An omega block is being indicated by the models for the latter part of the upcoming work week. An omega block pattern is one that contains a high pressure system sandwiched in between two low pressure systems so that it looks like the Greek symbol omega. It’s called a block pattern because the pattern is blocked up as a result of the upper level jet stream, which allows systems to steadily traverse through the United States, becomes stopped up. There is too much north to south or south to north flow to keep systems moving west to east through region. In the classic example, the main jet stream moves west to east north of the block and at the bottom of the trough where the stopped-up upper low pressure systems reside. This wouldn’t allow a strong jet stream of wind to flow in from the northwest and act as a pivot point for any of the troughs to easily kick them out to sea and so they remain nearly stationary and cause flooding issues. Indications are that the upper level low pressure system on the east side of the omega block will have this pivot point so that it will still be able rotate through the region quicker than is normal with these blocking situations.
Generally, since the low pressure systems coming together to create these blocking patterns come in from the north, they create plenty of cool air in addition to precipitation. Forecasts currently have below normal temperatures at the surface, underneath where the low pressure systems are forecast to set up and above normal temperatures underneath where the high pressure system is forecast to set up. Temperatures along the West and East Coasts are forecast to be 5 to 15 degrees below normal with temperatures expected to 5 to 15 degrees above normal in the Central states. Furthermore, precipitation is forecast to fall along the East Coast and the West Coast. Precipitation anomalies are above normal along the West and East Coasts with below normal precipitation in the Central states. In some situations, the upper level low pressure system on the West Coast is able to draw in enough warm and moist air from the south that it is able to cause severe weather in the Plains. This blocking pattern doesn’t appear to have enough warm and moist flow over the Plains to be able to create an outbreak, but that does bear watching.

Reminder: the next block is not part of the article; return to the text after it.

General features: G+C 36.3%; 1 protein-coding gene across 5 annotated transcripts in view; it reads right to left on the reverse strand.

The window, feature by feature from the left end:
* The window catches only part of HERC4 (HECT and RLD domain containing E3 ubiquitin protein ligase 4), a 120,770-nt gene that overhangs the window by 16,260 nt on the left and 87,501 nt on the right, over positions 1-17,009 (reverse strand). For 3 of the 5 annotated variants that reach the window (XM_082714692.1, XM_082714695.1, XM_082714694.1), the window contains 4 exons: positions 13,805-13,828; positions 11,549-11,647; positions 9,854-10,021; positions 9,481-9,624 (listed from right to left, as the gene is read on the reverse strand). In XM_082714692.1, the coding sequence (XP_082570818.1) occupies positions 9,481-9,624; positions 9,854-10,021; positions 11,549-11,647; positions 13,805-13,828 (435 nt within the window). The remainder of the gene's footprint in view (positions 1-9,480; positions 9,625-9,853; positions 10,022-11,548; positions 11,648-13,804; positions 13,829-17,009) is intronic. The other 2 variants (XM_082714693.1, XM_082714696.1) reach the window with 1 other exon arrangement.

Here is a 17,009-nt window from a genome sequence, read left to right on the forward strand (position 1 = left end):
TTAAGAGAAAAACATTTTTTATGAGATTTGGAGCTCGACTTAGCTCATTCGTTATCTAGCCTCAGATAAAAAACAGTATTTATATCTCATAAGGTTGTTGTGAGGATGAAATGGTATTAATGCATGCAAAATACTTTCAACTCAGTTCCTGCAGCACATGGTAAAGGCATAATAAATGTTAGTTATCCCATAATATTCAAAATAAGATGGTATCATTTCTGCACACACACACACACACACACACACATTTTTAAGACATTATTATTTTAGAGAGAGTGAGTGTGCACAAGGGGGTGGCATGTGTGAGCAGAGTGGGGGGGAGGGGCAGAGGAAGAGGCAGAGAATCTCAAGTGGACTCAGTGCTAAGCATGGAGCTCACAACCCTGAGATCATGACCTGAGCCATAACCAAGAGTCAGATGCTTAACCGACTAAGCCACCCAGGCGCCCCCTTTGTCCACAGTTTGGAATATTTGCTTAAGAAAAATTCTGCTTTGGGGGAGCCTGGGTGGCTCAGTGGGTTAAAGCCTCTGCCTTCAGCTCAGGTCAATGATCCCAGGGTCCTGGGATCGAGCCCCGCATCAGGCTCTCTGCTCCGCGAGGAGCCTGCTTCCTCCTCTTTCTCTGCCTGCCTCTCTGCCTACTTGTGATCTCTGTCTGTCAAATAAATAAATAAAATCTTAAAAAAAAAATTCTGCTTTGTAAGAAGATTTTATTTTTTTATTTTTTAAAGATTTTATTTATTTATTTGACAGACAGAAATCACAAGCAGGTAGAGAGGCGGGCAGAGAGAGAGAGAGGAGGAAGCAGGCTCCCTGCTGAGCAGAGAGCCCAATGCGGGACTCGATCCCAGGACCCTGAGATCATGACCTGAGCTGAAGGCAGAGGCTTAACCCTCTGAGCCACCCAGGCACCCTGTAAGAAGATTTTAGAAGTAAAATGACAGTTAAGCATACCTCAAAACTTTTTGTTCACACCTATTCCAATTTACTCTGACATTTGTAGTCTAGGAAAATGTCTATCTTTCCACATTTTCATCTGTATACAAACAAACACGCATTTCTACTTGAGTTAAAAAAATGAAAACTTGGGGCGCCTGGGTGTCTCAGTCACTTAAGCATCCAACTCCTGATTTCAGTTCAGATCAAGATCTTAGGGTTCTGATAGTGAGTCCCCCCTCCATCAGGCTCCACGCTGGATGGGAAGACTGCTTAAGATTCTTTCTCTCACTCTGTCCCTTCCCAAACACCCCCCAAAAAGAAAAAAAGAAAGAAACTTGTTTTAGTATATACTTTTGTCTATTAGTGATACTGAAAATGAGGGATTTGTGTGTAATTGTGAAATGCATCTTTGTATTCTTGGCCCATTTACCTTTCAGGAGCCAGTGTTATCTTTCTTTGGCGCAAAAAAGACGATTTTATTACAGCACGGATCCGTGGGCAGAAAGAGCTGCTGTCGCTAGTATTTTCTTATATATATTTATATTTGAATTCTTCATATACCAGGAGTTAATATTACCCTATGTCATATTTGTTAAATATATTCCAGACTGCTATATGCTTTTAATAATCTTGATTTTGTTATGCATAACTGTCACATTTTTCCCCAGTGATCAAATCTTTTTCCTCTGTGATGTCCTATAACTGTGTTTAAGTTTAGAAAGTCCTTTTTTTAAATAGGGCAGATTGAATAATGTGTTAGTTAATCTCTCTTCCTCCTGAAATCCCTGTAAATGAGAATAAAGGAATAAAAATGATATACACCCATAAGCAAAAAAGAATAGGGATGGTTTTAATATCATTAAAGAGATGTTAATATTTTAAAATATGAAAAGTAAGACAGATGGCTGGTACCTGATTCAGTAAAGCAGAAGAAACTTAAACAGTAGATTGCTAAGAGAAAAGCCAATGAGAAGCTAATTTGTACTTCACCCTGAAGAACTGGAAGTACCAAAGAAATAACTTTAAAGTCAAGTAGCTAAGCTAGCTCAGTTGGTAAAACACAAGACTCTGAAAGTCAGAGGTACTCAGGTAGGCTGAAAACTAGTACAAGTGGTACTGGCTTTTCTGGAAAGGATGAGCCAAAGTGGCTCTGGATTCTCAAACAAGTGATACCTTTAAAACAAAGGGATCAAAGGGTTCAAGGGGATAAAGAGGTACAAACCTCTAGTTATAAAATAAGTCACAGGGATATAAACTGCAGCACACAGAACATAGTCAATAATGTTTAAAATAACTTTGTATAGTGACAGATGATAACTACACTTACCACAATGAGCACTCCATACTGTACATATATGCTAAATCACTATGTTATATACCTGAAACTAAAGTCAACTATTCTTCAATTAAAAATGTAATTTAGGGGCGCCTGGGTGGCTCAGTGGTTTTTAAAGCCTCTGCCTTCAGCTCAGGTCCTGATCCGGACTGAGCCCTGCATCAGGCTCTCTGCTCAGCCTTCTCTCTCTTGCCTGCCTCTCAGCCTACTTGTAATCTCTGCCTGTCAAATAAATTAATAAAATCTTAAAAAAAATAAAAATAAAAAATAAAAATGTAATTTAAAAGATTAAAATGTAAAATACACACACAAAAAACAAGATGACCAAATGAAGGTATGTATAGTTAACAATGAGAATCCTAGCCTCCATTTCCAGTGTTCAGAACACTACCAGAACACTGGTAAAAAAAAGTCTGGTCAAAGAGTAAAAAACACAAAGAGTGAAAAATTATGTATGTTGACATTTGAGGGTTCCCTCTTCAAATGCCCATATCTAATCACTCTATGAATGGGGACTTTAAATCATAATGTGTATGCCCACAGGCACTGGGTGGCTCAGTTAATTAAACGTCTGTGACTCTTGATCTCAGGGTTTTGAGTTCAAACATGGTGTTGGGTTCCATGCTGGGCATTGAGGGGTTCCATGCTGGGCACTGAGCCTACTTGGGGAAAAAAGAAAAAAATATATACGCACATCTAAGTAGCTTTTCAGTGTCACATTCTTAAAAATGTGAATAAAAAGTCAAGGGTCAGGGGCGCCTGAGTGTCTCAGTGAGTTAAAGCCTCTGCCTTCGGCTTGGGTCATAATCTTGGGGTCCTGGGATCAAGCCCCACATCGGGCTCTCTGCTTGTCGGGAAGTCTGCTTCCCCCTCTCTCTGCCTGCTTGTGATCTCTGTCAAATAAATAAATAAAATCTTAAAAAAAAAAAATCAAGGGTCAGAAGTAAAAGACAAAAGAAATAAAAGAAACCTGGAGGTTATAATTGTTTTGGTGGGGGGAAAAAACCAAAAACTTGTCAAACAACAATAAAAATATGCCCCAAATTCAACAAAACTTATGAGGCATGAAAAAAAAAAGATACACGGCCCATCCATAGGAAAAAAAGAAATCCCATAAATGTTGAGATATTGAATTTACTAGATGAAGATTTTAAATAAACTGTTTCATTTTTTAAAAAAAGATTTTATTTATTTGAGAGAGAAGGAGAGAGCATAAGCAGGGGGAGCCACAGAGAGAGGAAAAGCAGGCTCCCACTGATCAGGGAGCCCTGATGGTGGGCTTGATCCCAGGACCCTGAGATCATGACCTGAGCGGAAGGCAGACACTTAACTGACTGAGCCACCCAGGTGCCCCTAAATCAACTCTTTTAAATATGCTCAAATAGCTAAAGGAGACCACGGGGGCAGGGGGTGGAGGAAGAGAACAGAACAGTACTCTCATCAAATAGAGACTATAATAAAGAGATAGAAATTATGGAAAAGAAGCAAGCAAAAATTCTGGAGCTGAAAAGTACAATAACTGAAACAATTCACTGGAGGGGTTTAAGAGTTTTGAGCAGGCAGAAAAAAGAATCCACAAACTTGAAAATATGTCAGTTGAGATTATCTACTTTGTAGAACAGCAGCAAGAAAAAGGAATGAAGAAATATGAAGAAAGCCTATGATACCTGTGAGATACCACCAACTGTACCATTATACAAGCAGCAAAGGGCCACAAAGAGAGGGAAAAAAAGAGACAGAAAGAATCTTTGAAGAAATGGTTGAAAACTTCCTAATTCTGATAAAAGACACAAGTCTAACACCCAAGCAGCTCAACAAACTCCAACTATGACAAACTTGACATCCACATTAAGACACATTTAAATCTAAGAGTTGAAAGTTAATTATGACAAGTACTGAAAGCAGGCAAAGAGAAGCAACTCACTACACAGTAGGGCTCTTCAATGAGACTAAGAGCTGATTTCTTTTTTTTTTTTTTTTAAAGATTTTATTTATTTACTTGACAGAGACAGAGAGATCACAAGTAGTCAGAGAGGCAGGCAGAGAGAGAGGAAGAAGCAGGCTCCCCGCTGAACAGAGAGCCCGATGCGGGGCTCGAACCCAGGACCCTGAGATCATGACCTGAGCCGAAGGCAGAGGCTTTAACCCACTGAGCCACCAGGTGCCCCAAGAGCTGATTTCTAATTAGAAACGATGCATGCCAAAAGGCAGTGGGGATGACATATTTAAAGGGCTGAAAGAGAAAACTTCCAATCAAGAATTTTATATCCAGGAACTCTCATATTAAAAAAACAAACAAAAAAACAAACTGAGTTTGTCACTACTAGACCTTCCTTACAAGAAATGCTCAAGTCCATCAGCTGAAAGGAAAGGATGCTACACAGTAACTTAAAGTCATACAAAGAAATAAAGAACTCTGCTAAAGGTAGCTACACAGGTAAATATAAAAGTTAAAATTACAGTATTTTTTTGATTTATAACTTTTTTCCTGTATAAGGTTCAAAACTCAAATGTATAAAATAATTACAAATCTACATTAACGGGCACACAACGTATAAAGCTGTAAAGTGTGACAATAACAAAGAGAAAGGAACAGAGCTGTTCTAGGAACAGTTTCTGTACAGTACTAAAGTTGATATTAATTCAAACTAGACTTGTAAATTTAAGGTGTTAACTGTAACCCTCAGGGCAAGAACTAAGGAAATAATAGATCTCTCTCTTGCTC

In many cases for the Northeast, enough clouds remain around the region for a prolonged period of little to no sunshine. Also, in addition to some precipitation, there are also periods of dry weather and sometimes even sunny peaks, but forecasting exactly where these sensible weather highlights might occur is tricky. Tracking individual pieces of energy and areas of upward motion or weather-causing forces is often the best way of figuring out the exact timing of precipitation and lulls, but these often change on a day to day or even model to model basis. Running forecasts at slightly different time periods and with slightly different conditions (an ensemble forecast) allows the forecaster some probability of precipitation and some possibility of being correct during the period with a lack of predictability.